Archive for July, 2010

One of the advantages of occasionally working from home is managing to get more done in a morning than you could ever hope to achieve in an entire day in the office. Another advantage is being able to have lunch with your wife. I might often spend £10 a day on a paper, coffees and lunch so attempted to stick as close to that as possible. After 20 minutes sniffing around the net i’d come up with a few options and eventually picked two courses at the Bell Hotel in Sandwich for £11.95. Ding dong.  These offers do, however, always involve some form of compromise and as we set sail for the port of Sandwich we braced ourselves for a very short menu, small portions and cheap ingredients. We arrived. They didn’t. My impressive starter of sea trout tartare, cucumber gazpacho, horseradish and lime shouted summer, whilst the ham terrine with tomato chutney, quickly vanishing across the table, brought a smile to Mrs G’s lovely mush. These were quickly followed by rump of lamb with smoked potato puree, baby courgettes and rosemary jus for me, and plaice with butter and new pots for her. Mine was superb. It’s normally only onions that bring a tear to my eye but today an exquisite courgette had me reaching for the hankies. The lamb was quite prefect, each mouthful a pleasure. No weeping from Mrs G – she’s a toughie – but a thumbs up all the same. Now my wife loves her desserts and was mesmerized throughout lunch by the numerous raspberry creme brulees (with almond shortbread) passing the table. So many went by that I couldn’t believe they hadn’t run out. Just before she ordered hers they did. Dong! Dong! How she didn’t cry I will never know. The cream cake pick-up en route home helped, but I know it will be a long time before that culinary scar has healed. As I type, sitting at my London desk, I’m pondering how I might convince my bosses to open a Thanet office. Maybe I’ll send them a link to my blog, that should do the trick.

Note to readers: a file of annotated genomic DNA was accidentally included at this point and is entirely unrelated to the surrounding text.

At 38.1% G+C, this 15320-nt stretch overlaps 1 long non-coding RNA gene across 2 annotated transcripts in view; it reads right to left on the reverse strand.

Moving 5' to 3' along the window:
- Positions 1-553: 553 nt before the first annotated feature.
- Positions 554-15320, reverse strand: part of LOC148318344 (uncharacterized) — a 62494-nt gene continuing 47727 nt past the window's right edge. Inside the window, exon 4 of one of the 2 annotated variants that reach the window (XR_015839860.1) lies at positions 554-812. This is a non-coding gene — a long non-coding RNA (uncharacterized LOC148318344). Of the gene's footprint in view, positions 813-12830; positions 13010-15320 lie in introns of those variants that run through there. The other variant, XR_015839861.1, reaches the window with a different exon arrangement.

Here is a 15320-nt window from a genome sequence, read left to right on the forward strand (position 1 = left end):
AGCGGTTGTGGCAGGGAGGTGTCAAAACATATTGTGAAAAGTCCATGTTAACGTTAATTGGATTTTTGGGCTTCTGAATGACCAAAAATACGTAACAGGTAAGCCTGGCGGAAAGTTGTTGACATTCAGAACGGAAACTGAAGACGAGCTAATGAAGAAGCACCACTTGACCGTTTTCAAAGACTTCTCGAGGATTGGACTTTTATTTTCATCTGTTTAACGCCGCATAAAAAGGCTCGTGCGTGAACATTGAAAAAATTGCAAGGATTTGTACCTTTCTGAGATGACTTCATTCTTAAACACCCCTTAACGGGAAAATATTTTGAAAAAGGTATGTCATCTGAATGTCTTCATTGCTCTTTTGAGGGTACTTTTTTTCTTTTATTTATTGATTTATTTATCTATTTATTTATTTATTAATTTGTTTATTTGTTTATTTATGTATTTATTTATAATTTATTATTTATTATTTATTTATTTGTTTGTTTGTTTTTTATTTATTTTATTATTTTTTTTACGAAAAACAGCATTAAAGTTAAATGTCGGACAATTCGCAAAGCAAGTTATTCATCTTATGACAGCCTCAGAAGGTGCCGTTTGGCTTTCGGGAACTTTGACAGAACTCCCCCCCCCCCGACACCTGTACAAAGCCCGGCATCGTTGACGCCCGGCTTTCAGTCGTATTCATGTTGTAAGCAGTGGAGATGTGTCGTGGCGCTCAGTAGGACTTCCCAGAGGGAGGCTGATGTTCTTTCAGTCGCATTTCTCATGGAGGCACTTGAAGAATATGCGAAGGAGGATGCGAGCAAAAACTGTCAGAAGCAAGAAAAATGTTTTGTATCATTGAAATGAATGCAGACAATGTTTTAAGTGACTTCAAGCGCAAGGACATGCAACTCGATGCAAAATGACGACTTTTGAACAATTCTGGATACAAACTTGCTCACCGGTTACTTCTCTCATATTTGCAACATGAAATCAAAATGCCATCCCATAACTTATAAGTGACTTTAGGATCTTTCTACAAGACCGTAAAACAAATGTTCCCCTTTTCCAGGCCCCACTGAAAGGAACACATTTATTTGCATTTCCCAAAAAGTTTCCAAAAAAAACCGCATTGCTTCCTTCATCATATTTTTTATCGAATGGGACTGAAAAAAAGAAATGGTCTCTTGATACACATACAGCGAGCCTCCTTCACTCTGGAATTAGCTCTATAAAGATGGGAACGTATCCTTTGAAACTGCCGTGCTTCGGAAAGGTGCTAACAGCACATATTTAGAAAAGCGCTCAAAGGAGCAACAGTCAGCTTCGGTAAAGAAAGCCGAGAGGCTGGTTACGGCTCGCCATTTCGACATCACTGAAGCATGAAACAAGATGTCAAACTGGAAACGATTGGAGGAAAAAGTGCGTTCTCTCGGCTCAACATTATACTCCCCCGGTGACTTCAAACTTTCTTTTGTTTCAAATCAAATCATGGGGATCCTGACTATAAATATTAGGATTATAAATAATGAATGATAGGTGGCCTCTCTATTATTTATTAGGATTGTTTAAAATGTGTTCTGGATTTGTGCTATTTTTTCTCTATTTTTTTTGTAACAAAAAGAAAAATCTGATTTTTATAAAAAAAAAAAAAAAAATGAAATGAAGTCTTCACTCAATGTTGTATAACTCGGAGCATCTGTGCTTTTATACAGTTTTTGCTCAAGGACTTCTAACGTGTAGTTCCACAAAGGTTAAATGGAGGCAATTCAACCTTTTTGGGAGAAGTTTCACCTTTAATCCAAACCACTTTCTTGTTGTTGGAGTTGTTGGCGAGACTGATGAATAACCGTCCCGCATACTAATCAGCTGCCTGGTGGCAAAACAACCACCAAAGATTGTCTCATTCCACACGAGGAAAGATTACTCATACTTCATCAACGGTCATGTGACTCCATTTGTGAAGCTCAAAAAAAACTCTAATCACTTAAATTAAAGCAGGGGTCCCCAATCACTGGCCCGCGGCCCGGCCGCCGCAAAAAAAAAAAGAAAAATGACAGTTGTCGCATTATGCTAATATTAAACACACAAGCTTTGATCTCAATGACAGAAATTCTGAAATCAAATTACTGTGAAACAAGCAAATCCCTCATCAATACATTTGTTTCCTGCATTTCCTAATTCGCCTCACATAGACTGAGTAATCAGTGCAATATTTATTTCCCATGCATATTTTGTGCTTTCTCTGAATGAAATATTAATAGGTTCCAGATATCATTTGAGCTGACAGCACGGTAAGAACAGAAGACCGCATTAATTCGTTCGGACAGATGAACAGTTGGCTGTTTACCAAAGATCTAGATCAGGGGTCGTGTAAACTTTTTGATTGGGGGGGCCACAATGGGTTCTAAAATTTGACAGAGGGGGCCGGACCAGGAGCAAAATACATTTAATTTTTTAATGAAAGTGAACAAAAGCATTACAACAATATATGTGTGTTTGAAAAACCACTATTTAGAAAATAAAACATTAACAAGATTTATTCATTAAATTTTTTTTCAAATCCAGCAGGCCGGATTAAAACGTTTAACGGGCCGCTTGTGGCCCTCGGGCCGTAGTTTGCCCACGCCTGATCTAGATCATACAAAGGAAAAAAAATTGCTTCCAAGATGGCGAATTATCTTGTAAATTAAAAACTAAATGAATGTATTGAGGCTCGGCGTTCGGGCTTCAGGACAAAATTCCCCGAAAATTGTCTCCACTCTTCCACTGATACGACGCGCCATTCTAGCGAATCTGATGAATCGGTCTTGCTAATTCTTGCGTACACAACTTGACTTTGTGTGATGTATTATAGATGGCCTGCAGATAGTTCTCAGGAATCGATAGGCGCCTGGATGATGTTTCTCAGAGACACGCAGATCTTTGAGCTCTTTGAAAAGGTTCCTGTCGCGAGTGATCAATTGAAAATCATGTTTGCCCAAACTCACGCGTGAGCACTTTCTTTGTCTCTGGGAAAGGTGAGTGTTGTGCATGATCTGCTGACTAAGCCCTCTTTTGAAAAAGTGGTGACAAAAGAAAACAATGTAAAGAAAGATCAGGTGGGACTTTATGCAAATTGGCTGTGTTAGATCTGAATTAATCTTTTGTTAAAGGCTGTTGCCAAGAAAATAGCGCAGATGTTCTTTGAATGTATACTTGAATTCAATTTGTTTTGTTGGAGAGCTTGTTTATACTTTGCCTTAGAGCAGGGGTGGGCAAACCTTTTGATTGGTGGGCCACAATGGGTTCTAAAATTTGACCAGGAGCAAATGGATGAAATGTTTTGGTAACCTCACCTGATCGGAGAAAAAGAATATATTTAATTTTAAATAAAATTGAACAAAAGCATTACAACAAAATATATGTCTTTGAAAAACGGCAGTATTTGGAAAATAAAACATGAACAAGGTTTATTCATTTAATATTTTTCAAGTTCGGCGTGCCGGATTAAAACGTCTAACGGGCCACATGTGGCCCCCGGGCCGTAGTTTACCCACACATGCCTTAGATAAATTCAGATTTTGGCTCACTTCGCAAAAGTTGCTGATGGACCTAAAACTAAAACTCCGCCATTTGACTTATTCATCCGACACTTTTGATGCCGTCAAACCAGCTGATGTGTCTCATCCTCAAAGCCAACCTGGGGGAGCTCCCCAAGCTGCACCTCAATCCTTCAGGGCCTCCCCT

NB If you have a third course it will be £14.95

Upper Strand Street, Sandwich, Kent, CT13 9EF, 01304 613388.